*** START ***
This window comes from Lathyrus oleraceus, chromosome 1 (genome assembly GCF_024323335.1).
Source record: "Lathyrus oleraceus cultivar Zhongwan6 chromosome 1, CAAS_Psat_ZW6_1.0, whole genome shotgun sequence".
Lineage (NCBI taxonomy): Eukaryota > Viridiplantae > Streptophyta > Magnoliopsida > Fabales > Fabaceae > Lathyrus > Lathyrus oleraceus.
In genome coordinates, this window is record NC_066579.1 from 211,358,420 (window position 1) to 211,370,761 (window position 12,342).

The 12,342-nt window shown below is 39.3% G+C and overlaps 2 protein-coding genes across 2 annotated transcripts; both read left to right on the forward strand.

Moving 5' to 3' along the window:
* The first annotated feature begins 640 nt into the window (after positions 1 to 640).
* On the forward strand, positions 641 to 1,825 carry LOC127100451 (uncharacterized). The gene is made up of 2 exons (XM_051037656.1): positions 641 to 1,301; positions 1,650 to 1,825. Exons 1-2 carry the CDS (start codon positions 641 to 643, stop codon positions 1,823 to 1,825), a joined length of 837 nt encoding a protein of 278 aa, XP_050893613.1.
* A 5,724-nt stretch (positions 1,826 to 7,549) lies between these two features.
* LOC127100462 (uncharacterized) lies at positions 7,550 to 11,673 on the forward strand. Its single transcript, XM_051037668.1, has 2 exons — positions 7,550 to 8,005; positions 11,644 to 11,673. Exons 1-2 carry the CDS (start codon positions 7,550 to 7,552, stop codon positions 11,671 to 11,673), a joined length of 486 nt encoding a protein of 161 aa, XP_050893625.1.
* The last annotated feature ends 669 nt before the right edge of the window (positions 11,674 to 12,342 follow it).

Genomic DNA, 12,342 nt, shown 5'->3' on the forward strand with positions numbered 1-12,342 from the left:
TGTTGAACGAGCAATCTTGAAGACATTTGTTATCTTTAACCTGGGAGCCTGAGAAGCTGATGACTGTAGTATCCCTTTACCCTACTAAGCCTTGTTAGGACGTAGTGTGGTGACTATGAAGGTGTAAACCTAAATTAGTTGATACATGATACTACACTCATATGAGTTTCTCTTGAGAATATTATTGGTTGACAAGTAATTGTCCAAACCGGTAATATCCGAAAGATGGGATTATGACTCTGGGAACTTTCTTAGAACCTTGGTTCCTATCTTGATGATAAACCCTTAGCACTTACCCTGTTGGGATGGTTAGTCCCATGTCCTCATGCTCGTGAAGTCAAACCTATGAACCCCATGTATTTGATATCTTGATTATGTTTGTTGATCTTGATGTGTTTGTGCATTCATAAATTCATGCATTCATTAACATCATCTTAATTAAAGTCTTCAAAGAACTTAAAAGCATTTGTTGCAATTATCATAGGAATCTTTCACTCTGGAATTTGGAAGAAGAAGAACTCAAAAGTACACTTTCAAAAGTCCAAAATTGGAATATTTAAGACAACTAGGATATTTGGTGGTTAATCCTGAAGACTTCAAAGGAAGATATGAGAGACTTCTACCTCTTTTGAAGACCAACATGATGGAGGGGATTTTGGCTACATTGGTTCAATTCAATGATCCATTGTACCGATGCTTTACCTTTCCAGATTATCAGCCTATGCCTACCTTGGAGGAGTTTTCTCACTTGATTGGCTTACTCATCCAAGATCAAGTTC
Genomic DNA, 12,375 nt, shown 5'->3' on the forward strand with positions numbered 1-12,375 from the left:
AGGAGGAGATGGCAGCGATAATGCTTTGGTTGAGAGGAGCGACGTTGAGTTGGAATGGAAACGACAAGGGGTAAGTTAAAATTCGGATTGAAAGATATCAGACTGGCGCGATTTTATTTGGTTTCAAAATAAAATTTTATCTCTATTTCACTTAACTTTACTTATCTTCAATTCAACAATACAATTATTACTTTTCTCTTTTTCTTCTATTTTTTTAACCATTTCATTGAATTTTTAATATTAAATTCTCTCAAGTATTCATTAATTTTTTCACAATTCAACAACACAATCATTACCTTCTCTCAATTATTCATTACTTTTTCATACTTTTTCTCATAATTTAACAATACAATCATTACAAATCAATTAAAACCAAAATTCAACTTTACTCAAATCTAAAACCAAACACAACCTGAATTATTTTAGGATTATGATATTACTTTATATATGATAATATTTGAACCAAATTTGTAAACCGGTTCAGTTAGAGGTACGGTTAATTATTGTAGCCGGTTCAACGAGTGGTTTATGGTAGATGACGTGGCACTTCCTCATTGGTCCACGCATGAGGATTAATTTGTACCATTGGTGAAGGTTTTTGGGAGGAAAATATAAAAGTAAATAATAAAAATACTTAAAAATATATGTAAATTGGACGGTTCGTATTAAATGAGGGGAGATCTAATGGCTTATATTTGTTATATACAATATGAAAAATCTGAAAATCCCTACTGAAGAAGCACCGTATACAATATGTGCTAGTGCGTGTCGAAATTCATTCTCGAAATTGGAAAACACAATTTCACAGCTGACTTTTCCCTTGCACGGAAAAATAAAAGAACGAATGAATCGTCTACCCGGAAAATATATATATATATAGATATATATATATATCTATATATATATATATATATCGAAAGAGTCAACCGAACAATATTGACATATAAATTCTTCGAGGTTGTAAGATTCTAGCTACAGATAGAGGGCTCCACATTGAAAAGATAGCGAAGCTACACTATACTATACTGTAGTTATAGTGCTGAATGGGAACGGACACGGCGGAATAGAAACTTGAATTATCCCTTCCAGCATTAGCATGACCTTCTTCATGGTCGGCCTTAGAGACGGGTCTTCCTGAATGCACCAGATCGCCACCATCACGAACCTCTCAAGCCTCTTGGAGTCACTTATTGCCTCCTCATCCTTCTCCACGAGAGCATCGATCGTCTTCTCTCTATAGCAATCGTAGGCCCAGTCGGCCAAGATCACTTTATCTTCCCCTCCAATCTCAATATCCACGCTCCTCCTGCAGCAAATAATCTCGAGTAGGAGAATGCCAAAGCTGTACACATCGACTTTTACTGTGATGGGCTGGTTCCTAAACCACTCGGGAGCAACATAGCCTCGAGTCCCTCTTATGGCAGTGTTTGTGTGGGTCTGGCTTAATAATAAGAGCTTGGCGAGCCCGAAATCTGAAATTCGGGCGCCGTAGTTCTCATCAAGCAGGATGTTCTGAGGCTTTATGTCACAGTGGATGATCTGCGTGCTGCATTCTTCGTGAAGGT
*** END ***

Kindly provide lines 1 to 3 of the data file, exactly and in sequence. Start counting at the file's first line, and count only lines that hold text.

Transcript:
This window comes from Lathyrus oleraceus, chromosome 1 (genome assembly GCF_024323335.1).
Source record: "Lathyrus oleraceus cultivar Zhongwan6 chromosome 1, CAAS_Psat_ZW6_1.0, whole genome shotgun sequence".
Lineage (NCBI taxonomy): Eukaryota > Viridiplantae > Streptophyta > Magnoliopsida > Fabales > Fabaceae > Lathyrus > Lathyrus oleraceus.